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Washington State University
College of Arts and Sciences Anthropology

Seeds of economic health disparities

A Tsimane villager crossing on Maniqui river early in the morning.No billionaires live among the Tsimane people of Bolivia, although some are a bit better off than others. These subsistence communities on the edge of the Amazon also have fewer chronic health problems linked to the kind of dramatic economic disparity found in industrialized Western societies.

“The connection between inequality and health is not as straightforward as what you would see in an industrialized population,” said Aaron Blackwell,  associate professor of anthropology and lead researcher on a study » More …

Social tensions preceded disruptions in ancient Pueblo societies

Cliff Palace of the Ancestral Pueblo people.Drought is often blamed for the periodic disruptions of ancient Pueblo societies, but research with potential implications for the modern world, a WSU archaeologist has found evidence that slowly accumulating social tension likely played a substantial role in three dramatic upheavals in Pueblo development.

“Societies that are cohesive can often find ways to overcome climate challenges,” said Tim Kohler, Regents professor of » More …

Protein limits in prehistoric Pacific Coast diets

Salmon jumping upstream.Humans cannot live on protein alone—not even the ancient indigenous people of the Pacific Northwest whose diet was once thought to be almost all salmon.

In a new paper led by WSU anthropologist Shannon Tushingham, researchers document the many dietary solutions ancient Pacific Coast people in North America likely employed to avoid “salmon starvation,” a toxic and potentially fatal condition brought on by eating too much lean protein. » More …

A healthy sense of disgust can prevent sickness

Kid holding his nose.You might want to pay attention to those bad, queasy feelings. New research co-author by WSU anthropologist Aaron Blackwell  suggests that disgust could be the body’s way of helping humans avoid infection.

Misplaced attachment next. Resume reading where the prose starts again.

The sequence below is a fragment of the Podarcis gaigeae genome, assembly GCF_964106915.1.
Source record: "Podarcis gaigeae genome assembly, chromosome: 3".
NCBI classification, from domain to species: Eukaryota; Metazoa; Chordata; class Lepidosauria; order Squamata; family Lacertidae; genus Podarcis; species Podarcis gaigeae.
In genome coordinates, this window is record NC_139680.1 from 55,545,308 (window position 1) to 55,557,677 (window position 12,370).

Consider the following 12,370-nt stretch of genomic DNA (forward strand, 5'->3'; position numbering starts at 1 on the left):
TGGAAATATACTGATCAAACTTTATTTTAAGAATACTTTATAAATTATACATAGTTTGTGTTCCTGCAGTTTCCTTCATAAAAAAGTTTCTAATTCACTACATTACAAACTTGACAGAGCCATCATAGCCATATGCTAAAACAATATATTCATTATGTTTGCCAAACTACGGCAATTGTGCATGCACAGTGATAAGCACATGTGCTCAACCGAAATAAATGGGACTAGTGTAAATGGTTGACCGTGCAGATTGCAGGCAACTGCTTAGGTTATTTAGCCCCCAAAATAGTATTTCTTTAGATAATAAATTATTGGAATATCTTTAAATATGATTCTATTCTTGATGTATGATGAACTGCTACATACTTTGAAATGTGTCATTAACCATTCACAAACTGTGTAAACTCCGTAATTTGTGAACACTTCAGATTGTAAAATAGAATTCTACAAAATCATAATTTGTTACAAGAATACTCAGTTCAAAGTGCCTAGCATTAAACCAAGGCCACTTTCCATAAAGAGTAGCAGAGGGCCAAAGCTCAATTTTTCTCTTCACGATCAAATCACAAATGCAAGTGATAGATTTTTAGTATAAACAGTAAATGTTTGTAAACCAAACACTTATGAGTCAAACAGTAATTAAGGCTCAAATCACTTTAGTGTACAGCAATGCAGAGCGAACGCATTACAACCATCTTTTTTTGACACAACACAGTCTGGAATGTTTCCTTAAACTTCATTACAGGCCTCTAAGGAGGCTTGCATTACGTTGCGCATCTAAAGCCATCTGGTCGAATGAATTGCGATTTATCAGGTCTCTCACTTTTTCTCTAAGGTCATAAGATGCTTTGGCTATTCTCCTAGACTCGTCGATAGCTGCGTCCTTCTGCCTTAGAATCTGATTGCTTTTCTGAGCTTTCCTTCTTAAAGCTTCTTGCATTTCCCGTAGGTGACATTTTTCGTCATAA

“We found that people with higher levels of disgust had lower levels of inflammatory biomarkers that were indicative of having bacterial or viral » More …

Breastfeeding while COVID‑19 positive

An infant.Breastfeeding women who have COVID-19 transfer milk-borne antibodies to their babies without passing along the SARS-CoV-2 virus, according to a new study.

“The results indicate that it is safe for moms to continue to breastfeed during a COVID-19 infection with proper precautions,” said Courtney Meehan, a WSU anthropology professor and co-author on the study published » More …

Most-read research stories of 2020

College of Arts and Sciences - Washington State University.In a year dominated by COVID-19, popular research news played on questions of how things could get worse, or how we might leave this troubled planet altogether. Overall, news stories about WSU research that did the best still had a focus on real world impact.

CAS faculty featured in five of the top 10 most popular stories, and were well-represented in the next 90-plus press releases tracked by WSU News.

» More …

Women influenced coevolution of dogs and humans

A woman with a dog.Man’s best friend might actually belong to a woman.

In a cross-cultural analysis, Washington State University researchers found several factors may have played a role in building the mutually beneficial relationship between humans and dogs, including temperature, hunting and surprisingly—gender. » More …

Archeologists identify marigold residue in ancient Maya flasks

Ancient paneled flask.WSU scientists identified the presence of a non-tobacco plant in ancient Maya drug containers for the first time.

“While it has been established that tobacco was commonly used throughout the Americas before and after contact, evidence of other plants used for medicinal or religious purposes has remained largely unexplored,” said anthropology postdoc and research lead Mario Zimmermann. “The analysis methods » More …

Ancient blanket made with 11,500 turkey feathers

Turkey feathers.“Blankets or robes made with turkey feathers as the insulating medium were widely used by Ancestral Pueblo people, but little is known about how they were made because so few such textiles have survived due to their perishable nature,” said Bill Lipe, emeritus professor of anthropology at WSU and lead author of a new paper in the Journal of Archaeological Science: Reports.

Lipe and a team of archaeologists analyzed an approximately 800-year-old turkey feather blanket from » More …